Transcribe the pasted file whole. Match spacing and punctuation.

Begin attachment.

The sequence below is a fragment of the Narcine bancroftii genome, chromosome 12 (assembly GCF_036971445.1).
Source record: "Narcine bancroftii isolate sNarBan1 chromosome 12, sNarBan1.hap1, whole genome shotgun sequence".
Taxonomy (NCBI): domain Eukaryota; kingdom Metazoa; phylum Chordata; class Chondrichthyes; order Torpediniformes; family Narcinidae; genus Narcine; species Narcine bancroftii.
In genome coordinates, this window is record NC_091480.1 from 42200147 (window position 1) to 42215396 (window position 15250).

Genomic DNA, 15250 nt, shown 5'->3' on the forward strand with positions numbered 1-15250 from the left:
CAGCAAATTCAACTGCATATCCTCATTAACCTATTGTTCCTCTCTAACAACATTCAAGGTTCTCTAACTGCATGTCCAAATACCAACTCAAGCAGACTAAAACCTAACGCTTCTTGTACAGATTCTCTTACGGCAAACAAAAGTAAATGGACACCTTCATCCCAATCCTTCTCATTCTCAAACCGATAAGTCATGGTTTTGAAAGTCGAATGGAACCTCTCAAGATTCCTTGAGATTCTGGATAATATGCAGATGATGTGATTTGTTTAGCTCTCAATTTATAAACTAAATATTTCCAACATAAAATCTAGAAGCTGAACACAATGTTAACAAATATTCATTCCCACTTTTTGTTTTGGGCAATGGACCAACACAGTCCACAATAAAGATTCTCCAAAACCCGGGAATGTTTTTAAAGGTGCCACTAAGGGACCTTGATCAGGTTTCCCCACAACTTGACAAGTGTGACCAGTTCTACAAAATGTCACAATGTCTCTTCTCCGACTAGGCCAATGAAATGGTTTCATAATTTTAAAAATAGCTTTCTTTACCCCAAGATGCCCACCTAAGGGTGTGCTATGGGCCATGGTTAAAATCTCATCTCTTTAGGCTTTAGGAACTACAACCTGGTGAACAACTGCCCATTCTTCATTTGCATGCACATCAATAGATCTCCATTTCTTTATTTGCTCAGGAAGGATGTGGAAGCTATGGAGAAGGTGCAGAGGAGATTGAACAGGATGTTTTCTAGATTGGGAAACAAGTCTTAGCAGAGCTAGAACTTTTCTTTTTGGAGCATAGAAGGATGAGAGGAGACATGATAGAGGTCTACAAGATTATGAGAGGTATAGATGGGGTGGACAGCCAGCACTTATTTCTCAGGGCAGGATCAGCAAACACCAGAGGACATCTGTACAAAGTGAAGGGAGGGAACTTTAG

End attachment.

The sequence below is a fragment of the Narcine bancroftii genome, chromosome 12 (assembly GCF_036971445.1).
Source record: "Narcine bancroftii isolate sNarBan1 chromosome 12, sNarBan1.hap1, whole genome shotgun sequence".
Taxonomy (NCBI): domain Eukaryota; kingdom Metazoa; phylum Chordata; class Chondrichthyes; order Torpediniformes; family Narcinidae; genus Narcine; species Narcine bancroftii.
In genome coordinates, this window is record NC_091480.1 from 42200147 (window position 1) to 42215396 (window position 15250).

Genomic DNA, 15250 nt, shown 5'->3' on the forward strand with positions numbered 1-15250 from the left:
CAGCAAATTCAACTGCATATCCTCATTAACCTATTGTTCCTCTCTAACAACATTCAAGGTTCTCTAACTGCATGTCCAAATACCAACTCAAGCAGACTAAAACCTAACGCTTCTTGTACAGATTCTCTTACGGCAAACAAAAGTAAATGGACACCTTCATCCCAATCCTTCTCATTCTCAAACCGATAAGTCATGGTTTTGAAAGTCGAATGGAACCTCTCAAGATTCCTTGAGATTCTGGATAATATGCAGATGATGTGATTTGTTTAGCTCTCAATTTATAAACTAAATATTTCCAACATAAAATCTAGAAGCTGAACACAATGTTAACAAATATTCATTCCCACTTTTTGTTTTGGGCAATGGACCAACACAGTCCACAATAAAGATTCTCCAAAACCCGGGAATGTTTTTAAAGGTGCCACTAAGGGACCTTGATCAGGTTTCCCCACAACTTGACAAGTGTGACCAGTTCTACAAAATGTCACAATGTCTCTTCTCCGACTAGGCCAATGAAATGGTTTCATAATTTTAAAAATAGCTTTCTTTACCCCAAGATGCCCACCTAAGGGTGTGCTATGGGCCATGGTTAAAATCTCATCTCTTTAGGCTTTAGGAACTACAACCTGGTGAACAACTGCCCATTCTTCATTTGCATGCACATCAATAGATCTCCATTTCTTTATTTGCTCAGGAAGGATGTGGAAGCTATGGAGAAGGTGCAGAGGAGATTGAACAGGATGTTTTCTAGATTGGGAAACAAGTCTTAGCAGAGCTAGAACTTTTCTTTTTGGAGCATAGAAGGATGAGAGGAGACATGATAGAGGTCTACAAGATTATGAGAGGTATAGATGGGGTGGACAGCCAGCACTTATTTCTCAGGGCAGGATCAGCAAACACCAGAGGACATCTGTACAAAGTGAAGGGAGGGAACTTTAG